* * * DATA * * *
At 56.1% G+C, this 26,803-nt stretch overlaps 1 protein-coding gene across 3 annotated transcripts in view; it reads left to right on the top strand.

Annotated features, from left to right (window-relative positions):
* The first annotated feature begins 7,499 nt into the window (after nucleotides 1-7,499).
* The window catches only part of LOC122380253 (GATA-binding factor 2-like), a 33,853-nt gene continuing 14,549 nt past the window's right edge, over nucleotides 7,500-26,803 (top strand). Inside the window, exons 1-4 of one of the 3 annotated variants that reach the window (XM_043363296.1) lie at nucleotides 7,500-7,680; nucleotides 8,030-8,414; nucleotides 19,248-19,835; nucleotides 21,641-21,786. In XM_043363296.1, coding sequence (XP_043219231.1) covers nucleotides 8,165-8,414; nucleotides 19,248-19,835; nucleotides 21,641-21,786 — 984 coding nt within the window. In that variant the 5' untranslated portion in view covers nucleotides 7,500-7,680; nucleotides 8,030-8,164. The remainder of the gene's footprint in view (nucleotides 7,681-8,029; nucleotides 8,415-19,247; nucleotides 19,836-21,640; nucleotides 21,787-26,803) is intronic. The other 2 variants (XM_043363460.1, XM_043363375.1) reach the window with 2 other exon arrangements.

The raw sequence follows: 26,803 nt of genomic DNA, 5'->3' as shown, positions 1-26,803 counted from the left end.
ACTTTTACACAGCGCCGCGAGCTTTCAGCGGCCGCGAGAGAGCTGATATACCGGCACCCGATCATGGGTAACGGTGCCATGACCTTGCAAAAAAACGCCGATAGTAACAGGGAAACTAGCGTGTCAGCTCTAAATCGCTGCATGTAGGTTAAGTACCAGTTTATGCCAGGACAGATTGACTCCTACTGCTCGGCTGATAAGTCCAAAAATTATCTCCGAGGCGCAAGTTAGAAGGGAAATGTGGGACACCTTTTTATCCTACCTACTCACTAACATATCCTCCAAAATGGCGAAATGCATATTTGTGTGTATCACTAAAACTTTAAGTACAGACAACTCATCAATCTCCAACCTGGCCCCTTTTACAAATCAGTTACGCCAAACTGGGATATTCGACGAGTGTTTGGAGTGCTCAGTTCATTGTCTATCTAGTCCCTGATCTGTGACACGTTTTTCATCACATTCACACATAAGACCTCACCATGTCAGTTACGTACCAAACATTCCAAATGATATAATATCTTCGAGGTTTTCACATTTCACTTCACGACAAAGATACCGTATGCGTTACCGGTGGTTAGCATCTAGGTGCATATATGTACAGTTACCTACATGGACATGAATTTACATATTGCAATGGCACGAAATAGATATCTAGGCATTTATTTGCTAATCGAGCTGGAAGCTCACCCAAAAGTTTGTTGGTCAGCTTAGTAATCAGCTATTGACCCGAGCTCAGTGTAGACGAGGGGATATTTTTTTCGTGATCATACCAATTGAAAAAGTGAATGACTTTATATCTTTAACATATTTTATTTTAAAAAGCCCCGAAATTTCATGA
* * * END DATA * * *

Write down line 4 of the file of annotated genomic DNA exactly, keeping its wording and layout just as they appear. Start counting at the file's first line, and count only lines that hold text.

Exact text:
* The window catches only part of LOC122380253 (GATA-binding factor 2-like), a 33,853-nt gene continuing 14,549 nt past the window's right edge, over nucleotides 7,500-26,803 (top strand). Inside the window, exons 1-4 of one of the 3 annotated variants that reach the window (XM_043363296.1) lie at nucleotides 7,500-7,680; nucleotides 8,030-8,414; nucleotides 19,248-19,835; nucleotides 21,641-21,786. In XM_043363296.1, coding sequence (XP_043219231.1) covers nucleotides 8,165-8,414; nucleotides 19,248-19,835; nucleotides 21,641-21,786 — 984 coding nt within the window. In that variant the 5' untranslated portion in view covers nucleotides 7,500-7,680; nucleotides 8,030-8,164. The remainder of the gene's footprint in view (nucleotides 7,681-8,029; nucleotides 8,415-19,247; nucleotides 19,836-21,640; nucleotides 21,787-26,803) is intronic. The other 2 variants (XM_043363460.1, XM_043363375.1) reach the window with 2 other exon arrangements.